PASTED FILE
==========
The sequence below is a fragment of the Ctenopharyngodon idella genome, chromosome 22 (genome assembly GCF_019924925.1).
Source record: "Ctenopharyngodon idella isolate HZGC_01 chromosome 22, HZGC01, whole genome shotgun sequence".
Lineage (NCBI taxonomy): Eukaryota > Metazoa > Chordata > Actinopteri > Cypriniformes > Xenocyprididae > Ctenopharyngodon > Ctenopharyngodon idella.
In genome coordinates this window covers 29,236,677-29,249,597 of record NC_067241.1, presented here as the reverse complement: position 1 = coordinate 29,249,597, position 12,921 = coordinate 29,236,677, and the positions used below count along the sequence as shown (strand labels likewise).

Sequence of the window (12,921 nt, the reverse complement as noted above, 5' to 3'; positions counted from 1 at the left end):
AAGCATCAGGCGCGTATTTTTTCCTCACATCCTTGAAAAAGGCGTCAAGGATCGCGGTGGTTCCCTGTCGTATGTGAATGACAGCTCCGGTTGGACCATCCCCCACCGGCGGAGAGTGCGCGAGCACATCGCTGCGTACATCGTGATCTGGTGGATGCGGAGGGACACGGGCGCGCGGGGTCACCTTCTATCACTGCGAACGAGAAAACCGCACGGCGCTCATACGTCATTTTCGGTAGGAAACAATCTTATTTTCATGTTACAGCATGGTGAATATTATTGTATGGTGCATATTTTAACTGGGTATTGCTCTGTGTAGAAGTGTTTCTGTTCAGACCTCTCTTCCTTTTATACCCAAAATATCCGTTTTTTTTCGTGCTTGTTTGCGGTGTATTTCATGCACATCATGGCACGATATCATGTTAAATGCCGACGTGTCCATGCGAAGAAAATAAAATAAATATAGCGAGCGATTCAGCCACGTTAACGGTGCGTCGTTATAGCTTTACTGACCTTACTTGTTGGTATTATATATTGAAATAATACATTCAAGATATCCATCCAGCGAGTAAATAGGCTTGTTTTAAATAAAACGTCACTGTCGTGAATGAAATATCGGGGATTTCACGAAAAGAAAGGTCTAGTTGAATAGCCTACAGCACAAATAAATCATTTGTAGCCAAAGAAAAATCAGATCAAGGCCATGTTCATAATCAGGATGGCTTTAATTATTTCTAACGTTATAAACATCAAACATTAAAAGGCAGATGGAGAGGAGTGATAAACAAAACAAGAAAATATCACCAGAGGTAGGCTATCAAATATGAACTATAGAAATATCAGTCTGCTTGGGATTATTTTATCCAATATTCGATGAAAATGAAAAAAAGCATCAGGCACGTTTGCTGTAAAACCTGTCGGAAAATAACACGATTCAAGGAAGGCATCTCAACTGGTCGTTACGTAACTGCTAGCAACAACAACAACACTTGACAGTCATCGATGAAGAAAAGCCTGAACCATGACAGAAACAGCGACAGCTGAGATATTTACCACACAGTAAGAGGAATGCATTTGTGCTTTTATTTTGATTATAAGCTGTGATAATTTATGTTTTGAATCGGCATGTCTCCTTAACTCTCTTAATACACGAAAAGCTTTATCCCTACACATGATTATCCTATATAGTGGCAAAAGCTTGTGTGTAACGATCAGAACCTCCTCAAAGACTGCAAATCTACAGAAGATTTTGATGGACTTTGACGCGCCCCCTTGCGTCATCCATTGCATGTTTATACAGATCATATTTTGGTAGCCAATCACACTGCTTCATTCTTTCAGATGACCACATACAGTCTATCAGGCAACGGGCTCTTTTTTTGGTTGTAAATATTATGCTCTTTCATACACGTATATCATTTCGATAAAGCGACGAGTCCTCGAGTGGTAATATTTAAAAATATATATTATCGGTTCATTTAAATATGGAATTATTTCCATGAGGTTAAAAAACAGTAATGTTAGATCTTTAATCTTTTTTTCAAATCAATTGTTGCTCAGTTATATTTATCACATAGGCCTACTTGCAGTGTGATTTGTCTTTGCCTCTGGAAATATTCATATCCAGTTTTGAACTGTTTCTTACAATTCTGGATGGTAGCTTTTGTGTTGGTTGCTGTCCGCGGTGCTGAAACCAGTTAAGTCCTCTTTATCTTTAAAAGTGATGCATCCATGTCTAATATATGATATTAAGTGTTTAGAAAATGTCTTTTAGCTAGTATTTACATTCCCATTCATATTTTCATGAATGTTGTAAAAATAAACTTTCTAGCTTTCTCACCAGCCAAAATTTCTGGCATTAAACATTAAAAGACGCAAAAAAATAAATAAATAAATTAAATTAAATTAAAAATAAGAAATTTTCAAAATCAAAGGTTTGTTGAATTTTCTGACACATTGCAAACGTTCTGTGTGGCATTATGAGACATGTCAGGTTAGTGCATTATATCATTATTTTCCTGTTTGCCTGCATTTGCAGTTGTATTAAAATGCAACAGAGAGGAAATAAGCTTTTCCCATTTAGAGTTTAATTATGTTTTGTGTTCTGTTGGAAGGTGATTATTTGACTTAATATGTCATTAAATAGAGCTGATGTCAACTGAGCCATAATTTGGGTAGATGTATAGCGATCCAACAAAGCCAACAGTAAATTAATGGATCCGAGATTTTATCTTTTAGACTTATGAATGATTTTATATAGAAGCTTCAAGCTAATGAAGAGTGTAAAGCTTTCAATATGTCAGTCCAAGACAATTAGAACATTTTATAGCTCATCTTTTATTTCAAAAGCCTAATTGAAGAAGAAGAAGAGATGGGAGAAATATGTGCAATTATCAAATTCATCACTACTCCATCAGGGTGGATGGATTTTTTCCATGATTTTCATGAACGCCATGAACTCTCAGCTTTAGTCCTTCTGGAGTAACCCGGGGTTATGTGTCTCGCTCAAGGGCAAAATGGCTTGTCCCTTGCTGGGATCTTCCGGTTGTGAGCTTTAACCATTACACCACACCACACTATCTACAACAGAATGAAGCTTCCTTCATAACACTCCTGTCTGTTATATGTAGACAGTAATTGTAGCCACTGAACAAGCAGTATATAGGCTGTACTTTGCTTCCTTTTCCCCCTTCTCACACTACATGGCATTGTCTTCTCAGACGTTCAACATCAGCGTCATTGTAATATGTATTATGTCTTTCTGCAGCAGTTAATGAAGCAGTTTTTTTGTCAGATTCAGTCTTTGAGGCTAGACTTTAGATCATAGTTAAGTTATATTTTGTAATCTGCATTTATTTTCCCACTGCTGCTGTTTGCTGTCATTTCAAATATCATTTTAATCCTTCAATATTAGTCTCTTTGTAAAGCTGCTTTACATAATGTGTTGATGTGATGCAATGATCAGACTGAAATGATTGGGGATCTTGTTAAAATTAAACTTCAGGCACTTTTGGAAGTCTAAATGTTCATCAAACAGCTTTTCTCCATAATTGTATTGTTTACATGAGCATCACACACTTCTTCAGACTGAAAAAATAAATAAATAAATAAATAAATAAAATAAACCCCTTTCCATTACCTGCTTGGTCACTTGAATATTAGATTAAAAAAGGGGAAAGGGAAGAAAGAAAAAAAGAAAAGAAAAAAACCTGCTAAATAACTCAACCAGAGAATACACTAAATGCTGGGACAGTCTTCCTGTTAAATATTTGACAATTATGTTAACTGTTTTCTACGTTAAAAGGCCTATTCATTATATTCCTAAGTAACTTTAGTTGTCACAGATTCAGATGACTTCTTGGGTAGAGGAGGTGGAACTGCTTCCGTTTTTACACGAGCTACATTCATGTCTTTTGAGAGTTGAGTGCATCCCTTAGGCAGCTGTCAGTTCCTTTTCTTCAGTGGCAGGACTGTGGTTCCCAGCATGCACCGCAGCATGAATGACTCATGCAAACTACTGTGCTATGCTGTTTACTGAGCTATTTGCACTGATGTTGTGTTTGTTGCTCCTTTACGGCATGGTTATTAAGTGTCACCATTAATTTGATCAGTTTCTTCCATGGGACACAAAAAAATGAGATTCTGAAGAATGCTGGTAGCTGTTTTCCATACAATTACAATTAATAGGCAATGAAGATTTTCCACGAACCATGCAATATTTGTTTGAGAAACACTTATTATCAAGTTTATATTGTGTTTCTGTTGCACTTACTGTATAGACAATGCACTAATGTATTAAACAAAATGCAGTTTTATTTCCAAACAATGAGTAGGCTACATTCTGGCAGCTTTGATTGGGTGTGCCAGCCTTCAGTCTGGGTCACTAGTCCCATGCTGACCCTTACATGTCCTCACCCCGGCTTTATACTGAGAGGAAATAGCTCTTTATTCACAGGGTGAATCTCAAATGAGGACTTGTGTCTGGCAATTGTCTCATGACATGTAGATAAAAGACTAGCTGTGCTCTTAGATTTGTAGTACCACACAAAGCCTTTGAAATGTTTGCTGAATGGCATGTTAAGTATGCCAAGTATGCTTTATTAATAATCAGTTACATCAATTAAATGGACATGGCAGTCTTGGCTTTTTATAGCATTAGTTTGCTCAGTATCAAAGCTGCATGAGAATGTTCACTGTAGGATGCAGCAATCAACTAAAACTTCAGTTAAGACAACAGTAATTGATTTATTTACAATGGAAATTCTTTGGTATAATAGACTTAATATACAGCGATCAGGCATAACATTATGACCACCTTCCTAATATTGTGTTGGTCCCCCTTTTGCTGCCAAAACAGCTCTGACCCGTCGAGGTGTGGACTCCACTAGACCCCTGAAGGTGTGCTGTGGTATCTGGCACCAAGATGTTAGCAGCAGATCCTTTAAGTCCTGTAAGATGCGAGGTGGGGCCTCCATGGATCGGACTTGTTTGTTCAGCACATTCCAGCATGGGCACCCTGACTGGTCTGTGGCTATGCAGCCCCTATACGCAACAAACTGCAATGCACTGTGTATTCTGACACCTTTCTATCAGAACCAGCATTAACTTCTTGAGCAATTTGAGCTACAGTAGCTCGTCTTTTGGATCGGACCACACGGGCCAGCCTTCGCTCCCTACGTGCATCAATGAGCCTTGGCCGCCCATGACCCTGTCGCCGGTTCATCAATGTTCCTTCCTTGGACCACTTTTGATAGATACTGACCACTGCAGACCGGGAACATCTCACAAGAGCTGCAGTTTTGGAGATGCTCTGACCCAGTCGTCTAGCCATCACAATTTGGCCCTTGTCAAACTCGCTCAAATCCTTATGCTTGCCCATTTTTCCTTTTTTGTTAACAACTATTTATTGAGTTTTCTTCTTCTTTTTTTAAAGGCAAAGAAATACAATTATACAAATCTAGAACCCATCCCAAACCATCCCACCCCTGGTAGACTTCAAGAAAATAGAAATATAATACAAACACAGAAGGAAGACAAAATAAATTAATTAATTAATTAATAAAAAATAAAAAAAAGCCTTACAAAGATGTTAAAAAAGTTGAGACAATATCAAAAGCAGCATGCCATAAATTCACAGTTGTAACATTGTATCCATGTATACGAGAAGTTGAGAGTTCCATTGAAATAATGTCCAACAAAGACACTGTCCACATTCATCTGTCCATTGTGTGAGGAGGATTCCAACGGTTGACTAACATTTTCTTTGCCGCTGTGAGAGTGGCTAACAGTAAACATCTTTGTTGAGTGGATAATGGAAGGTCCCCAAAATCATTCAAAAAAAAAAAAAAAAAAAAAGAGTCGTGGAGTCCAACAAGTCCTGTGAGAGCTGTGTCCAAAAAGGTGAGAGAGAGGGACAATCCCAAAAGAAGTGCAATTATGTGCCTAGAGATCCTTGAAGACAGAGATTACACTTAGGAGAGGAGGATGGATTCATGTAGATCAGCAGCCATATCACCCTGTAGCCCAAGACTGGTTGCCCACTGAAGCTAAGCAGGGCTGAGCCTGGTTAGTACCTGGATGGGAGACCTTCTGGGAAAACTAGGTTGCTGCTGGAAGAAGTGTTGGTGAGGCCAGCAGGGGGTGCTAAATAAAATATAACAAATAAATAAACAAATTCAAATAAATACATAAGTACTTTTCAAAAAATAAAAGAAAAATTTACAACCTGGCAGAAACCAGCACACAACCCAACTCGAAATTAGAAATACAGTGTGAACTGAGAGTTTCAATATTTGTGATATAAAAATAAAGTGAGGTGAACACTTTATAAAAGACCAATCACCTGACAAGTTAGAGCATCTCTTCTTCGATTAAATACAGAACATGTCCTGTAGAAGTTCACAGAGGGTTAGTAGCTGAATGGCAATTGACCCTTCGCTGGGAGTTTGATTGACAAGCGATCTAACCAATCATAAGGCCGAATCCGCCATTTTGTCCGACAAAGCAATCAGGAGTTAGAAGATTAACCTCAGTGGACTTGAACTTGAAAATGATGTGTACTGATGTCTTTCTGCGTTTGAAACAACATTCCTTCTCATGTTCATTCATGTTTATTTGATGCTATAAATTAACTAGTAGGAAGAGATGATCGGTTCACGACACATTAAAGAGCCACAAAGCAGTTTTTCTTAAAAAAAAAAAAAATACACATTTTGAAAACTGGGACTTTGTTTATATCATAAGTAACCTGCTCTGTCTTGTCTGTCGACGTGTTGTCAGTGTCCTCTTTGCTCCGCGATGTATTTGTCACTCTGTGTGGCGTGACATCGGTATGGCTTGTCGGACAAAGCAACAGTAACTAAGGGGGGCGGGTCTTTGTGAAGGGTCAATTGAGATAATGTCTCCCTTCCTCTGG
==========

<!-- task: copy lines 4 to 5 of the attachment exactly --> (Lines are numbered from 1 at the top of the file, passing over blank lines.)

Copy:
In genome coordinates this window covers 29,236,677-29,249,597 of record NC_067241.1, presented here as the reverse complement: position 1 = coordinate 29,249,597, position 12,921 = coordinate 29,236,677, and the positions used below count along the sequence as shown (strand labels likewise).

Sequence of the window (12,921 nt, the reverse complement as noted above, 5' to 3'; positions counted from 1 at the left end):